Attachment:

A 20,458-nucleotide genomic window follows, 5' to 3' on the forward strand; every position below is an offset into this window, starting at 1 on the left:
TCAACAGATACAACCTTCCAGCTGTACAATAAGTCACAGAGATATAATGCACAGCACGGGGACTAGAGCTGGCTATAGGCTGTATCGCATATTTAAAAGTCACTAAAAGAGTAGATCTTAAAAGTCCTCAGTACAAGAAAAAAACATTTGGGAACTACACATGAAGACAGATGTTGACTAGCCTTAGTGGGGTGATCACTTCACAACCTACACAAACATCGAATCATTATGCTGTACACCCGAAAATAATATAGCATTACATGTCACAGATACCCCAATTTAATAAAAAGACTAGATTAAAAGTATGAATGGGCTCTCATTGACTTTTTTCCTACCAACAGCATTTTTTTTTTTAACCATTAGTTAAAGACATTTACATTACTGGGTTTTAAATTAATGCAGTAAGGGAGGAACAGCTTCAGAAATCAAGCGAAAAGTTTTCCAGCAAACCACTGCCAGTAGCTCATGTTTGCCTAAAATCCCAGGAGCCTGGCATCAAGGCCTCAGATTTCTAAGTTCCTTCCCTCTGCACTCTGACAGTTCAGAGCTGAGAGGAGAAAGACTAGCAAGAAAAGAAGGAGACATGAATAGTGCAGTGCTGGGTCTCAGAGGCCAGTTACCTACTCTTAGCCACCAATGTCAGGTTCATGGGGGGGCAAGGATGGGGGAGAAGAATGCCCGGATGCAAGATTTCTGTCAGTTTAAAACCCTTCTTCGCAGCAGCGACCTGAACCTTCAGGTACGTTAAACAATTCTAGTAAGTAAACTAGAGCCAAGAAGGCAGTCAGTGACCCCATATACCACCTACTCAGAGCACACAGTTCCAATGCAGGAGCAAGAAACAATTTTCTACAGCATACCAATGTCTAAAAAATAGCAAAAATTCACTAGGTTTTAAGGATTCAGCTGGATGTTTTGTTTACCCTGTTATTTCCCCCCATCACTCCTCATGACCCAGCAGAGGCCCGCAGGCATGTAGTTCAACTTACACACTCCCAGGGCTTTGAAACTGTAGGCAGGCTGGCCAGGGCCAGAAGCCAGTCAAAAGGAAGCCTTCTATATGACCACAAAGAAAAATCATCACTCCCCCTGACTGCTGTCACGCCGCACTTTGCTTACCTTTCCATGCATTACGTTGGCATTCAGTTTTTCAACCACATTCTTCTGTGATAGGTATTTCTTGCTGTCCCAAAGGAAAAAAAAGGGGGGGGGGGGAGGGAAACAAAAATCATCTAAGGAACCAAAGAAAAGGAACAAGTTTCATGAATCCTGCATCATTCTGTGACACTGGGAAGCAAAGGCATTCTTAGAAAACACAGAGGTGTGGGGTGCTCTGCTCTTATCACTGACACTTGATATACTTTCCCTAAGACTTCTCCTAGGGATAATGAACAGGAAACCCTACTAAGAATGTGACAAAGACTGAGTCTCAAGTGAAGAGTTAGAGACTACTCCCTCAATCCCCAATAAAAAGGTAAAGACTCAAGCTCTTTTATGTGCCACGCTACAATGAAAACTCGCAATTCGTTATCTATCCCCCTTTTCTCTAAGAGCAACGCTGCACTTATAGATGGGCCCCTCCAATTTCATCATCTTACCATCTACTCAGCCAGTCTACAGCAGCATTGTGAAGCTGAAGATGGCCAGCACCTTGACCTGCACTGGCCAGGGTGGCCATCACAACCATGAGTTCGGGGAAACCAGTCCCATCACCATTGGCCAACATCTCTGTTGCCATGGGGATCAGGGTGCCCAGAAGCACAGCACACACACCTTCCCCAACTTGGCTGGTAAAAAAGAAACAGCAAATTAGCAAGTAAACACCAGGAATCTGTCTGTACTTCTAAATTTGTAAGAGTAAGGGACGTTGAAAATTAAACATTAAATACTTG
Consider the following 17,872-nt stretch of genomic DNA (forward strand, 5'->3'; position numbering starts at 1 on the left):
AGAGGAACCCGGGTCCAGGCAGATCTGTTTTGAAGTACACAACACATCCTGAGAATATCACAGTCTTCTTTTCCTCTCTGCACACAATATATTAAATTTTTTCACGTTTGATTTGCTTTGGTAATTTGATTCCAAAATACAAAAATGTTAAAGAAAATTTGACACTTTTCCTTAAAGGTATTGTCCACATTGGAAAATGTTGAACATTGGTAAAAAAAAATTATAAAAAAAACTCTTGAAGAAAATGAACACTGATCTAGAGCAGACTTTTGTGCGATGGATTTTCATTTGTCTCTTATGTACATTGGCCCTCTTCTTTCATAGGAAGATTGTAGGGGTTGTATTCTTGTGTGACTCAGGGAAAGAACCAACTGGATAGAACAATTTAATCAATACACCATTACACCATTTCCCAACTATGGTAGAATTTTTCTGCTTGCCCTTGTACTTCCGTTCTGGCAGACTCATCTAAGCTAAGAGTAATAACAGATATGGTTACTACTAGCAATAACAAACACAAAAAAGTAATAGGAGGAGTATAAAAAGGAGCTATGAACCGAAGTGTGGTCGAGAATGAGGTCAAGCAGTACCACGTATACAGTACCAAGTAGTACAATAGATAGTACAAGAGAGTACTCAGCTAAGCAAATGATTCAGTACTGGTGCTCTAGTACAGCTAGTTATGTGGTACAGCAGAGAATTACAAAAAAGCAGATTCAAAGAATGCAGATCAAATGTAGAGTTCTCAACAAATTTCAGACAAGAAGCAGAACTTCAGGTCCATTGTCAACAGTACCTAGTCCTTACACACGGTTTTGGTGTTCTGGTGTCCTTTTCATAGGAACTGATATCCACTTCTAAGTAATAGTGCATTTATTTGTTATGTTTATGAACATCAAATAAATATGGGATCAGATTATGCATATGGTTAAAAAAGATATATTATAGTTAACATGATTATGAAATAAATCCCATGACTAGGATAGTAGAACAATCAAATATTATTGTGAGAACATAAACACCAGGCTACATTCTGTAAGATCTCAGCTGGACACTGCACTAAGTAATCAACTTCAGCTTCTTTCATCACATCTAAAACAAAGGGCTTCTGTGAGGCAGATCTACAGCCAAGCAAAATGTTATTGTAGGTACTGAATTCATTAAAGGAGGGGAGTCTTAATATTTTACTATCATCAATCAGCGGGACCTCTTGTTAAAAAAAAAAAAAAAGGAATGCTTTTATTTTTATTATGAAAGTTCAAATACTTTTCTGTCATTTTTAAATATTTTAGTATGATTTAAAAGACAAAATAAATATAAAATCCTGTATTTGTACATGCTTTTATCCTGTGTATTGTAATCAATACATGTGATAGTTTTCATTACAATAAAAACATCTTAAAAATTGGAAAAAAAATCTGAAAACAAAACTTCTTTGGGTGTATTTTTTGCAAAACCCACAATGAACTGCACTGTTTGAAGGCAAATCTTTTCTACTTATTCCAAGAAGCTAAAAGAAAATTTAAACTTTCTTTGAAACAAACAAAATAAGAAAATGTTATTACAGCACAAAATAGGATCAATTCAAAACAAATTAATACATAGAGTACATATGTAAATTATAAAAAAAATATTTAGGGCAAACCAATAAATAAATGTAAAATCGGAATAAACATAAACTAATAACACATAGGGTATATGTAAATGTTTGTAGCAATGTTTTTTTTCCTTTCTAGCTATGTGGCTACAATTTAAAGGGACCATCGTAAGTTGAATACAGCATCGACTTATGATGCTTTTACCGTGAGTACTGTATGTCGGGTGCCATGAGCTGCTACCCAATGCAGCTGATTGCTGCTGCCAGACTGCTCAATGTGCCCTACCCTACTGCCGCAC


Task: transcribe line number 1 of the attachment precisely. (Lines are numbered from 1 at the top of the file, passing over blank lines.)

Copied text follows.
A 20,458-nucleotide genomic window follows, 5' to 3' on the forward strand; every position below is an offset into this window, starting at 1 on the left: